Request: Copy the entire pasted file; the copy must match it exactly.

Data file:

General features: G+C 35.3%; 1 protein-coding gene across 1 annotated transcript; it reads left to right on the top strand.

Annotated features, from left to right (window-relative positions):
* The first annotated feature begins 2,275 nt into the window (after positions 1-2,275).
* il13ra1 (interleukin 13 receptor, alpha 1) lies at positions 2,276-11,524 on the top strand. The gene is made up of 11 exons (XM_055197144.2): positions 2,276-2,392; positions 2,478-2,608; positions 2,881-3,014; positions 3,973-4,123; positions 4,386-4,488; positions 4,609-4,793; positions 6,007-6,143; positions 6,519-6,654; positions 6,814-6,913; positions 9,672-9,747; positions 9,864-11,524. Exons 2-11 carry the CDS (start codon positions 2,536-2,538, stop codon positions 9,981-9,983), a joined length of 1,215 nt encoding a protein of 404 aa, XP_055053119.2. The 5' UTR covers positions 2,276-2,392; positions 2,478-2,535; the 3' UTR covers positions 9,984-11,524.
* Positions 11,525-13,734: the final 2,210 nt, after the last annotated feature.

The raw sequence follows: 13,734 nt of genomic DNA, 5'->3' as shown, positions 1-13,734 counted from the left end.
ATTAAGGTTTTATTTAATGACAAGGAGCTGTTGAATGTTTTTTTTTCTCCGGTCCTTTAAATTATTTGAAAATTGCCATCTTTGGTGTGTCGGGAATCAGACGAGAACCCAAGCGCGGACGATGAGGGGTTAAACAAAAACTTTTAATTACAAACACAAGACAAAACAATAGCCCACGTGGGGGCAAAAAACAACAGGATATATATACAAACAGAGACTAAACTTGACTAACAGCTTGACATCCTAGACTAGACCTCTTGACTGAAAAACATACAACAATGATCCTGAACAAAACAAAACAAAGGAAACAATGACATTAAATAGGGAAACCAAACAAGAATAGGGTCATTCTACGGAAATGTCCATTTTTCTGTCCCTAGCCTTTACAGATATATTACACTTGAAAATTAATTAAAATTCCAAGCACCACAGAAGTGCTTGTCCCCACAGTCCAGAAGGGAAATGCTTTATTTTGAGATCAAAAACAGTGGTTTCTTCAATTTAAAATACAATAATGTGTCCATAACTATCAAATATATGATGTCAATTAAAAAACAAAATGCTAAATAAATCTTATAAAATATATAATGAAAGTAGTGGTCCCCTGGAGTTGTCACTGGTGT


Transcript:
General features: G+C 35.3%; 1 protein-coding gene across 1 annotated transcript; it reads left to right on the top strand.

Annotated features, from left to right (window-relative positions):
* The first annotated feature begins 2,275 nt into the window (after positions 1-2,275).
* il13ra1 (interleukin 13 receptor, alpha 1) lies at positions 2,276-11,524 on the top strand. The gene is made up of 11 exons (XM_055197144.2): positions 2,276-2,392; positions 2,478-2,608; positions 2,881-3,014; positions 3,973-4,123; positions 4,386-4,488; positions 4,609-4,793; positions 6,007-6,143; positions 6,519-6,654; positions 6,814-6,913; positions 9,672-9,747; positions 9,864-11,524. Exons 2-11 carry the CDS (start codon positions 2,536-2,538, stop codon positions 9,981-9,983), a joined length of 1,215 nt encoding a protein of 404 aa, XP_055053119.2. The 5' UTR covers positions 2,276-2,392; positions 2,478-2,535; the 3' UTR covers positions 9,984-11,524.
* Positions 11,525-13,734: the final 2,210 nt, after the last annotated feature.

The raw sequence follows: 13,734 nt of genomic DNA, 5'->3' as shown, positions 1-13,734 counted from the left end.
ATTAAGGTTTTATTTAATGACAAGGAGCTGTTGAATGTTTTTTTTTCTCCGGTCCTTTAAATTATTTGAAAATTGCCATCTTTGGTGTGTCGGGAATCAGACGAGAACCCAAGCGCGGACGATGAGGGGTTAAACAAAAACTTTTAATTACAAACACAAGACAAAACAATAGCCCACGTGGGGGCAAAAAACAACAGGATATATATACAAACAGAGACTAAACTTGACTAACAGCTTGACATCCTAGACTAGACCTCTTGACTGAAAAACATACAACAATGATCCTGAACAAAACAAAACAAAGGAAACAATGACATTAAATAGGGAAACCAAACAAGAATAGGGTCATTCTACGGAAATGTCCATTTTTCTGTCCCTAGCCTTTACAGATATATTACACTTGAAAATTAATTAAAATTCCAAGCACCACAGAAGTGCTTGTCCCCACAGTCCAGAAGGGAAATGCTTTATTTTGAGATCAAAAACAGTGGTTTCTTCAATTTAAAATACAATAATGTGTCCATAACTATCAAATATATGATGTCAATTAAAAAACAAAATGCTAAATAAATCTTATAAAATATATAATGAAAGTAGTGGTCCCCTGGAGTTGTCACTGGTGT